Take the 2-minute tour ×
Stack Overflow is a question and answer site for professional and enthusiast programmers. It's 100% free.

In some situations, one generally uses a large enough integer value to represent infinity. I usually use the largest representable positive/negative integer. That usually yields more code, since you need to check if one of the operands is infinity before virtually all arithmetic operations in order to avoid overflows. Sometimes it would be desirable to have saturated integer arithmetic. For that reason, some people use smaller values for infinity, that can be added or multiplied several times without overflow. What intrigues me is the fact that it's extremely common to see (specially in programming competitions):

const int INF = 0x3f3f3f3f;

Why is that number special? It's binary representation is:


I don't see any specially interesting property here. I see it's easy to type, but if that was the reason, almost anything would do (0x3e3e3e3e, 0x2f2f2f2f, etc). It can be added once without overflow, which allows for:

a = min(INF, b + c);

But all the other constants would do, then. Googling only shows me a lot of code snippets that use that constant, but no explanations or comments.

Can anyone spot it?

share|improve this question
Do you have any concrete example of this being used in a generic context (and not within a specialized algorithm where it might make sense)? –  Mat Aug 25 '13 at 12:38
I tagged this as C since a quick Google search finds only C code that uses that constant. Feel free to retag. –  Juhana Aug 25 '13 at 12:45
@Mat: For example, take any algorithm that computes shortest paths in a graph. The distance to the unreachable vertices from the starting vertex is theoretically infinity. You need some way to represent that (but using floating point would be an overkill). There could be examples of very different algorithms that use this. I gave a specific example, but the technique is handy whenever you would write "infinity" in pseudocode. –  Gabriel Aug 25 '13 at 12:47
Specific examples, not "this could hypothetically be used". You claim these are extremely common, please link to some real-world examples. –  Mat Aug 25 '13 at 12:49
@Mat: Sorry, I think my claim was indeed too strong. This may be uncommon in the "real-world", but they are still "extremely common" in programming competitions: goo.gl/PMCUNL –  Gabriel Aug 25 '13 at 17:41

3 Answers 3

up vote 10 down vote accepted

I found some evidence about this here (original content in Chinese); the basic idea is that 0x7fffffff is problematic since it's already "the top" of the range of 4-byte signed ints; so, adding anything to it results in negative numbers; 0x3f3f3f3f, instead:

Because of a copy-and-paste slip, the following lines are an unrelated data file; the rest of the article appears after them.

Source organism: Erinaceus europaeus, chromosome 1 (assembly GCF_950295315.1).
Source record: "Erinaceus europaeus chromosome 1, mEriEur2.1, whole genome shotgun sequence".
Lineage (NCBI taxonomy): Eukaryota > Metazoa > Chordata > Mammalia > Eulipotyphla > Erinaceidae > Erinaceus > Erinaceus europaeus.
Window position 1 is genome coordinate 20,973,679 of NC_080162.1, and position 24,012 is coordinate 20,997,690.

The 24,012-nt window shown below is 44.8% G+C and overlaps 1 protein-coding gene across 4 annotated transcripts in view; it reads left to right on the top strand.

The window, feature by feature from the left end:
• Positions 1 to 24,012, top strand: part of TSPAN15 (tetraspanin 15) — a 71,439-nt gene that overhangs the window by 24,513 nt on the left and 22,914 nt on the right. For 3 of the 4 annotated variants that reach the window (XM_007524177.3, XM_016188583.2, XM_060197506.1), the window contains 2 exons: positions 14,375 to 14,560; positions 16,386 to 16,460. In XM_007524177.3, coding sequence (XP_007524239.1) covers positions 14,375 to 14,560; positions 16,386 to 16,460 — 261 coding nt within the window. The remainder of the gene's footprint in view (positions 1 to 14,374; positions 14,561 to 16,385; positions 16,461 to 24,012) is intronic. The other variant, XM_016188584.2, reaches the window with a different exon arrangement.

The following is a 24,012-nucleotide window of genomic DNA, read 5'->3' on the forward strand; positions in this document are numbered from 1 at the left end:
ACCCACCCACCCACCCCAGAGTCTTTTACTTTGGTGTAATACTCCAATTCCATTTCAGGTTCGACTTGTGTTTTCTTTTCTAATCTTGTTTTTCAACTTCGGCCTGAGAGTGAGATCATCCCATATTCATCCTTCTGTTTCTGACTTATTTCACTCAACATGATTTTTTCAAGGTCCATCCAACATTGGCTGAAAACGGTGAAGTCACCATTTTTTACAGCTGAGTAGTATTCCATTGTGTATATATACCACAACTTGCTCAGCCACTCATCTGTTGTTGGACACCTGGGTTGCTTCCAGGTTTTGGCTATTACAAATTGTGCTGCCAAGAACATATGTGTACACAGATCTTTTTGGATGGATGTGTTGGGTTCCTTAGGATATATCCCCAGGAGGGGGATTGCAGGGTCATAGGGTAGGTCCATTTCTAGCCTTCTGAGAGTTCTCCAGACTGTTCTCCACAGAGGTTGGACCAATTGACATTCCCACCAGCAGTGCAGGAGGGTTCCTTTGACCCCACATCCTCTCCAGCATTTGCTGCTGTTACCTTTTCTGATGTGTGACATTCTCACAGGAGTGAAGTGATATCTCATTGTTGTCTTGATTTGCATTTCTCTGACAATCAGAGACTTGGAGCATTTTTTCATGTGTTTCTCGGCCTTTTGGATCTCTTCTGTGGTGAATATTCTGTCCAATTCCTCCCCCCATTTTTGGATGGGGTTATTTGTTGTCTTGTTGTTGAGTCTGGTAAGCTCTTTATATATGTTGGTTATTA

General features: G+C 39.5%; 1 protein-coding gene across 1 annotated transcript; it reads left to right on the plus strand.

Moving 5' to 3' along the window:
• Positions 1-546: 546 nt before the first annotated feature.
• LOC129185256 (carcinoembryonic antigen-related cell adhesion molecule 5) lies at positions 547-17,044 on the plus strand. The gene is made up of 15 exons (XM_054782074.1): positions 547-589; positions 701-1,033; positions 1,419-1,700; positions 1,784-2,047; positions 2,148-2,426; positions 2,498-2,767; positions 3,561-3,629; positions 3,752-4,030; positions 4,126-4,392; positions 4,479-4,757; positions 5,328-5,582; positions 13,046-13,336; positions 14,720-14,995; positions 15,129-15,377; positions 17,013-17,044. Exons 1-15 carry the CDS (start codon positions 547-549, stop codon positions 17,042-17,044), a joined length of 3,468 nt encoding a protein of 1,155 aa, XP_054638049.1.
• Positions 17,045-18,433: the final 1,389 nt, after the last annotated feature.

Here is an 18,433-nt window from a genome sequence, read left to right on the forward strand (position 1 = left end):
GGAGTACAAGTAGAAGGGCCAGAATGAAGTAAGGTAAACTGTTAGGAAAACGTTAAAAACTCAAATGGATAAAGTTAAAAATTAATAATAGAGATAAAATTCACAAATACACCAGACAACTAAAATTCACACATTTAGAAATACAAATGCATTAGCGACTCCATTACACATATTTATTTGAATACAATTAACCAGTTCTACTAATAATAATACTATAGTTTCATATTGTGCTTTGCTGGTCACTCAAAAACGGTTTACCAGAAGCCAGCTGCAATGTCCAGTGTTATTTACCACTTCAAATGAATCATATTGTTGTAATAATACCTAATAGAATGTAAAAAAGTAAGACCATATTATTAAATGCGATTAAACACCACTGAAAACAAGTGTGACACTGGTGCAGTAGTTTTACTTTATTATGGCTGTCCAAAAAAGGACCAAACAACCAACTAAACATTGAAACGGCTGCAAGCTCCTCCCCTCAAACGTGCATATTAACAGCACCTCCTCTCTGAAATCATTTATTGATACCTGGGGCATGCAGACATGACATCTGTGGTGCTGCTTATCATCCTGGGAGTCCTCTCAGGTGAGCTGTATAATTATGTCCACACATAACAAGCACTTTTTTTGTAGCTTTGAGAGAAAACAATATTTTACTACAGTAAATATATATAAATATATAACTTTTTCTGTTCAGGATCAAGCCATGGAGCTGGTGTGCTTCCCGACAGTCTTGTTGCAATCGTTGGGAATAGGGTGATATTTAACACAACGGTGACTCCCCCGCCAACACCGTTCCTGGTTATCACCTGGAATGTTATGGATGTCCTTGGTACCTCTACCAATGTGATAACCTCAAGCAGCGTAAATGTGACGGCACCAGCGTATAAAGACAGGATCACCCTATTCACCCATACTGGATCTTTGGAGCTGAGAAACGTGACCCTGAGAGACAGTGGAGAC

• is still quite big (same order of magnitude of 0x7fffffff);
  • has a lot of headroom; if you say that the valid range of integers is limited to numbers below it, you can add any "valid positive number" to it and still get an infinite (i.e. something >=INF). Even INF+INF doesn't overflow. This allows to keep it always "under control":

  • is a repetition of equal bytes, which means you can easily memset stuff to INF;

  • also, as @Jörg W Mittag noticed above, it has a nice ASCII representation, that allows both to spot it on the fly looking at memory dumps, and to write it directly in memory.
share|improve this answer

0x3f3f3f3f is the ASCII representation of the string ????.

Krugle finds 48 instances of that constant in its entire database. 46 of those instances are in a Java project, where it is used as a bitmask for some graphics manipulation.

1 project is an operating system, where it is used to represent an unknown ACPI device.

1 project is again a bitmask for Java graphics.

So, in all of the projects indexed by Krugle, it is used 47 times because of its bitpattern, once because of its ASCII interpretation, and not a single time as a representation of infinity.

share|improve this answer

I may or may not be one of the earliest discoverers of 0x3f3f3f3f. I published a Romanian article about it in 2004 (http://www.infoarena.ro/12-ponturi-pentru-programatorii-cc #9), but I've been using this value since 2002 at least for programming competitions.

There are two reasons for it:

  • 0x3f3f3f3f + 0x3f3f3f3f doesn't overflow int32. For this some use 100000000 (one billion).
  • one can set an array of ints to infinity by doing memset(array, 0x3f, sizeof(array))
share|improve this answer

Your Answer


By posting your answer, you agree to the privacy policy and terms of service.

Not the answer you're looking for? Browse other questions tagged or ask your own question.